The Marlins-Blue Jays trade occurred on the eve of the latest Owners Meeting. Which led to some awesome junior high school cafeteria stuff. Ken Davidoff of the New York Post reports:
Loria, according to one industry source, sat alone in the lunch room, not conversing with his fellow owners. Teams from the American League East were unhappy that the Blue Jays improved dramatically, clubs from the National League Central and West were displeased that the four other NL East members would be able to feast on the carcass posing as the Marlins and there was a general sense of embarrassment over the Marlins cutting bait just one year after opening a new ballpark built overwhelmingly with public monies.
And if you’re the Tampa Bay Rays or Oakland Athletics, more than a sense of embarrassment. For them — and any other sports owner who may want to get a new stadium in the foreseeable future — there should be anger.
Loria, both with the way the stadium deal went down in Miami, and now with this cynical, soul-killing trade, has given anti-ballpark advocates a ton of ammunition. He has likewise rendered the old “we need a ballpark to be competitive, just wait until we have one!” pitch of team owners even more obviously hollow than it ever was. Which is great if, like me, you oppose public stadium projects, but really has to tick off those who want one of their own.
Rays’ right fielder Steven Souza Jr. left Saturday’s game after getting hit on the left hand by a pitch from Blue Jays’ right-hander Joe Biagini in the seventh inning. The pitch appeared to hit the top of Souza Jr.’s hand, causing the outfielder to crumple at the plate and requiring assistance from assistant athletic trainer Paul Harker as he exited the field. Postgame reports from the Tampa Bay Times’ Marc Topkin revealed that Souza Jr. sustained a left hand contusion and is scheduled to undergo further evaluation on Sunday.
While the diagnosis isn’t as bad as it could be, it’s still a tough break for the right fielder, who missed 40 days of the 2015 season after sustaining a fracture in his left hand on another hit by pitch. The team has yet to announce any concrete timetable for Souza Jr.’s return, though manager Kevin Cash indicated that they’ll be taking things day to day for the time being.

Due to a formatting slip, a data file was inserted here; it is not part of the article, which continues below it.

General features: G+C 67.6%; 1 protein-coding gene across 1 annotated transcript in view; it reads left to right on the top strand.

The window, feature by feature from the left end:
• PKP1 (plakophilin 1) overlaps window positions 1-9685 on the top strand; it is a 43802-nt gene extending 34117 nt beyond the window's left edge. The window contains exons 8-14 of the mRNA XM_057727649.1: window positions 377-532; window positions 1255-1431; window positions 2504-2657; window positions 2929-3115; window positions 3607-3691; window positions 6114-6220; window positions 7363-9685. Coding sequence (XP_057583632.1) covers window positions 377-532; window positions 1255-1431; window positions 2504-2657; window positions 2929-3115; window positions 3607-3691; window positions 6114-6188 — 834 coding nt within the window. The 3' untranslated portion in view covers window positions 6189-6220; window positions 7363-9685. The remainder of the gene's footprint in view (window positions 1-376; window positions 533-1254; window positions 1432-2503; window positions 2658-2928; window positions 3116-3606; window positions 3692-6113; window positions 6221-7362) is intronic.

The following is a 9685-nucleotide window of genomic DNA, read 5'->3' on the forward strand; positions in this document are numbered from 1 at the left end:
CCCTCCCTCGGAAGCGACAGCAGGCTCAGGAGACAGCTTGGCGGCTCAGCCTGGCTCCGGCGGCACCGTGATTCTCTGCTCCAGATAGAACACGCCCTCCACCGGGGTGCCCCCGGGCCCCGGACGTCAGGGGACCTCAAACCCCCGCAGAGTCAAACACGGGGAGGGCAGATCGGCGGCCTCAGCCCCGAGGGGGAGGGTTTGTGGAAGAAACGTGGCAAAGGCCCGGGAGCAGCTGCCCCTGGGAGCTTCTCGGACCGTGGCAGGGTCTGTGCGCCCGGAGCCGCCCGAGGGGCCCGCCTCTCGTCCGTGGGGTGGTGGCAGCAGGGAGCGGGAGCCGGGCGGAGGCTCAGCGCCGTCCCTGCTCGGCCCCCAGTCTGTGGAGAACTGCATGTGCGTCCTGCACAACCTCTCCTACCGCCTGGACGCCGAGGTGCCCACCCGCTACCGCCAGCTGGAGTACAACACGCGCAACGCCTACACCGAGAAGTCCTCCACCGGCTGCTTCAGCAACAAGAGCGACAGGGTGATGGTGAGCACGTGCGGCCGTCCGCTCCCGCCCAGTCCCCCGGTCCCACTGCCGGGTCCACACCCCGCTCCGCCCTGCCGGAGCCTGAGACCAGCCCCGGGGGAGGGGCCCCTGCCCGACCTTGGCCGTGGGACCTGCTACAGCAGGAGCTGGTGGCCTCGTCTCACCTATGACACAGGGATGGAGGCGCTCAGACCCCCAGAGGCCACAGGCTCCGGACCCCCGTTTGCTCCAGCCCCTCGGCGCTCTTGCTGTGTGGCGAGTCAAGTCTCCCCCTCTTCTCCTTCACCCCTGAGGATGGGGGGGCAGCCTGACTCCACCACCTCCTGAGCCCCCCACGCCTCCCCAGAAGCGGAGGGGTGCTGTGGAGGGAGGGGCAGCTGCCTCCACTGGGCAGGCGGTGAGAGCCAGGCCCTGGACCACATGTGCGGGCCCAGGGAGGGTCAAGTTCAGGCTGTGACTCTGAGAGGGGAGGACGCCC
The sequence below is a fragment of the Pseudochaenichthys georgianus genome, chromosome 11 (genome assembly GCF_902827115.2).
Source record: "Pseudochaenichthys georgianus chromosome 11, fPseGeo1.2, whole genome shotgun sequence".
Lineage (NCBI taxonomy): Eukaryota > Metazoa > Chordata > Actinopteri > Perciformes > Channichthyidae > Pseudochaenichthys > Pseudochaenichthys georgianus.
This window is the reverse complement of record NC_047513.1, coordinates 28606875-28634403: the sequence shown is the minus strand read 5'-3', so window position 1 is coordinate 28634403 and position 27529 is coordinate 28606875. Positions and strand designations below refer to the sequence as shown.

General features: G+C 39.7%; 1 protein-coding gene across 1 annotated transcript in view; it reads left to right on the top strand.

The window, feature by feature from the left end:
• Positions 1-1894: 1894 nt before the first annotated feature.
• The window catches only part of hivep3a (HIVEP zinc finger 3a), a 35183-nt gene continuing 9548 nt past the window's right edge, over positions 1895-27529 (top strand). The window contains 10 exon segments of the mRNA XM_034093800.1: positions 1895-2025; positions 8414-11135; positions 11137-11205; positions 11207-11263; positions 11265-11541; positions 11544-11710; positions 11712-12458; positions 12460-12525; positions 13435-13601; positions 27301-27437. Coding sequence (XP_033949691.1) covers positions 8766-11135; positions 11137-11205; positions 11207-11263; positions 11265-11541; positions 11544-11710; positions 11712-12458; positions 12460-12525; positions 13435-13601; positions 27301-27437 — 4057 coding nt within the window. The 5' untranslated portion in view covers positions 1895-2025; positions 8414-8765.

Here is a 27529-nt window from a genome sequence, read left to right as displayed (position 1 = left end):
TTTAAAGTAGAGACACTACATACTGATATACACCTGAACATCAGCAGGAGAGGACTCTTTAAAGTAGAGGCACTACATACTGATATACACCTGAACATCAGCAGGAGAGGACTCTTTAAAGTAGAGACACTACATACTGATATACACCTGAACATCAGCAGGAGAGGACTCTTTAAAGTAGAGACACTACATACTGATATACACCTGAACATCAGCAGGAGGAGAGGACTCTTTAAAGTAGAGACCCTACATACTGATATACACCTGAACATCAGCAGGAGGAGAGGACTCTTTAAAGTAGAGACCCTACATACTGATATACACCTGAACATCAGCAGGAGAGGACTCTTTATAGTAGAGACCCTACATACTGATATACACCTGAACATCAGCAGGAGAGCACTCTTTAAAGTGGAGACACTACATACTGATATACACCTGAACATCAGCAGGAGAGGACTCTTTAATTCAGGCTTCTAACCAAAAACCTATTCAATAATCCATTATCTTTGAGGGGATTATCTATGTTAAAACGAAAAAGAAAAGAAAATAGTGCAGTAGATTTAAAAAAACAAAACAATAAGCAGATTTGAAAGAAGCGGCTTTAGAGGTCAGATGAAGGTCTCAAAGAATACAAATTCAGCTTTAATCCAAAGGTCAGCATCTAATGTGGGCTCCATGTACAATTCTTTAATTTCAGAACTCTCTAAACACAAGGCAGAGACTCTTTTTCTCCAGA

Souza Jr. is batting .326/.398/.543 with four home runs and 17 RBI through 104 PA in 2017. He went 1-for-2 with a base hit and a walk prior to his departure during Saturday’s 4-1 loss.
It’s been a slow start to the season for Yankees’ outfielder Brett Gardner, who entered Saturday’s matinee against the Orioles with a .188/.316/.234 batting line, three doubles and five stolen bases in his first 76 PA of the year. That all changed in the first inning of Saturday’s game, when Gardner skied a leadoff home run to right field:
Orioles’ right-hander Ubaldo Jimenez couldn’t find his footing against the Yankees in the second inning, either. Gardner returned for his second home run of the season, a three-run shot to lift New York 5-0 over Baltimore:
Measured at 411 feet in the right field bullpen, the left fielder’s blast marked the seventh home run hit by a Yankee this series. According to the club’s PR department, it’s also the first multi-home run game Gardner has recorded since September 2015. The Yankees currently lead the Orioles 7-0 through four innings.